This week someone broke into my home and stole my laptop. I was upstairs at the time and had stupidly left the back door open. I’ve been careless about this for many years and have been lucky. We’ve only had one robbery in the past 20 years—-someone broke into our garage and stole a power mower.
Breaking into your garage is real different from having somebody break into your home. The sense of violation is hard to shake and especially so when you’ve come face to face with the robbers. I went downstairs and into our small sunroom which opens into our back yard and found the door wide open. Then I noticed the missing laptop and the disconnected phone. I locked the door to the sunroom, went back to the kitchen to get a functioning phone and then walked back to the sunroom and saw 3 teenagers at my back door. Obviously they had come back for more, no doubt hoping the door would still be open. I screamed and they ran away. But the image of the three of them ready to break in is something I can’t shake. I really wish I hadn’t seen their faces.
I think 20 years ago, maybe even 10 years ago I’d have had an easier time putting it in perspective. I’d tell myself—it was just a lap top. I wasn’t beaten up, they didn’t get my pocket book with all my credit cards, they didn’t go on a rampage and destroy the house. I would have taken more precautions and eventually forgotten about it.
But now that I’m in my 60’s I’m feeling more vulnerable. I spend a lot of time working in my garden and have never worried about personal safety, but then at this stage in my life I can’t run all that fast and I am certainly in no shape to fend off any teenage attackers. My garden is my refuge and now I’m not so sure I want to be out there when my husband is not home. And the days of going out in the garden and leaving the back door open are over.
And then there is the issue of fear of young back men. I don’t like that feeling and I know of course that the vast majority of young black men are not criminals. But as I live in a majority black neighborhood, the young men who break into my house are most likely to be black. If I lived in neighborhood adjacent to a poor white neighborhood my fears of young men wouldn’t be so focused on young black men. Since our neighborhood is just not rich enough to attract sophisticated career burglars, the people likely to break into my house will be teenagers and probably black teenagers. I want to resist looking at any young black man who comes to my front door with suspicion. When I was younger, I had a much easier time resisting those stereotypes. Now that I’m old and more vulnerable, that suspicious response is harder to resist. This feeling is just as unsettling as the sense of violation. I really wish I hadn’t seen their faces.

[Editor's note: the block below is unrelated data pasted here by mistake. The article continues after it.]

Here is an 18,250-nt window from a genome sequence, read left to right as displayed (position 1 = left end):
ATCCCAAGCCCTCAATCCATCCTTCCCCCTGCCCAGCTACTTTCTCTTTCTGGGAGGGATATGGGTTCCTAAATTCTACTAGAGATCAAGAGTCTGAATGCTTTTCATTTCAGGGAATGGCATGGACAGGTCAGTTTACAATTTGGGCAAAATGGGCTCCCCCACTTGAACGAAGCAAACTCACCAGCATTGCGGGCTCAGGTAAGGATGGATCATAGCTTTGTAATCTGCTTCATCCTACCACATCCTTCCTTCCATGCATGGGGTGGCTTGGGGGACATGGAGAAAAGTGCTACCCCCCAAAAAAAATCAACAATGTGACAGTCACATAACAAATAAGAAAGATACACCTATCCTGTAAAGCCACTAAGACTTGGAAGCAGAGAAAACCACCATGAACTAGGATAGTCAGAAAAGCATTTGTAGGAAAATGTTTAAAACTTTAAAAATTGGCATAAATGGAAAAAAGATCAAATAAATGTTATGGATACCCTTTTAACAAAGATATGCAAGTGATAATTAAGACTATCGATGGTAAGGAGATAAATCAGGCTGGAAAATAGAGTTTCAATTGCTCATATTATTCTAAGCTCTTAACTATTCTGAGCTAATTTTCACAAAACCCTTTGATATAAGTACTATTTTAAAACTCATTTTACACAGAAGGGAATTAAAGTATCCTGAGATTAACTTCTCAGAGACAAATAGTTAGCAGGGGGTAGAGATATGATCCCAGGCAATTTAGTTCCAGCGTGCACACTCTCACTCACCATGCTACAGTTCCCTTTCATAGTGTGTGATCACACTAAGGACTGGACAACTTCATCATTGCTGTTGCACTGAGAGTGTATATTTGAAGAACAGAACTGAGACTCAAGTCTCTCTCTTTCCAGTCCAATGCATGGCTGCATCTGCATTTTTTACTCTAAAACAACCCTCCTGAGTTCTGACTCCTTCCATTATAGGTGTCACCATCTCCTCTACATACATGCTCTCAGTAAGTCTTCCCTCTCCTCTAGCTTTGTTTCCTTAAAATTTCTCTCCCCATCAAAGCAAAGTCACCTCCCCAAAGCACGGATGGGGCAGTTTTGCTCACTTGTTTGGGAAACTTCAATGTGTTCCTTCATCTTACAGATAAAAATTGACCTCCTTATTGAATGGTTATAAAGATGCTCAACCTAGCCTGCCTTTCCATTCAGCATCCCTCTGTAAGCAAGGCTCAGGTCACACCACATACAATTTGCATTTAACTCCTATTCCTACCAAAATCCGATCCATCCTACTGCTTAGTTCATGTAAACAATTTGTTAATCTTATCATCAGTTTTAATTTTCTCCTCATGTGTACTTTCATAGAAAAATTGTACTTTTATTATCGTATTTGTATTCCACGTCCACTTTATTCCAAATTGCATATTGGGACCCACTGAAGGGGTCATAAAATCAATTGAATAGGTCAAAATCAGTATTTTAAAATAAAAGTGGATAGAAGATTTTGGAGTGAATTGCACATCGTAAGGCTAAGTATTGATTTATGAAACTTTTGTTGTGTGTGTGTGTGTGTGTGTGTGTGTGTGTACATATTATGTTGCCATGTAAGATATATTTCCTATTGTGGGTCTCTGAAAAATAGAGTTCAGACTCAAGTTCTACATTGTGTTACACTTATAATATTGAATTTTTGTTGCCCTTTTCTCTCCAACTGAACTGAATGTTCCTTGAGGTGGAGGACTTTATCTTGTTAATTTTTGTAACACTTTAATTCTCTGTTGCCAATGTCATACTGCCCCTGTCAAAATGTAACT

Wednesday, September 28, 2011
Tuesday, September 20, 2011
Global Exchange Environmental Justice Trip: Ecuador, A Microcosm of Environmental Justice and Injustice: Part II
An Eco-success Story
From my friend Fran Gilmore:
So if Junín represents a partial and maybe temporary victory, Yunguilla is a success story, albeit of a different kind. A small community of about 50 campesino families, nestled in the mountains north of Quito, Yunguilla used to support itself by raising cattle, farming and cutting down trees to make charcoal. In 1995, a small group of 15 families (the 15 crazies, as they became known), suggested they try to find a more sustainable way to make a living.
People were doing fine, and so there was initially a lot of resistance to change. But gradually new enterprises were introduced. In 1996, a group of 18 women, mostly wives of the crazies, began producing jam, using organically grown fruit, grown on site. Later a cheese making process was added. We saw both enterprises, which are small scale, each in a room no more than 15 feet square. The community is also running a large nursery aimed at reforesting the areas with native trees and plants. Finally, in 1998 the United Nations sponsored their first ecotourism project. Their facilities were quite attractive, but we didn't stay overnight, so I can't speak to the details.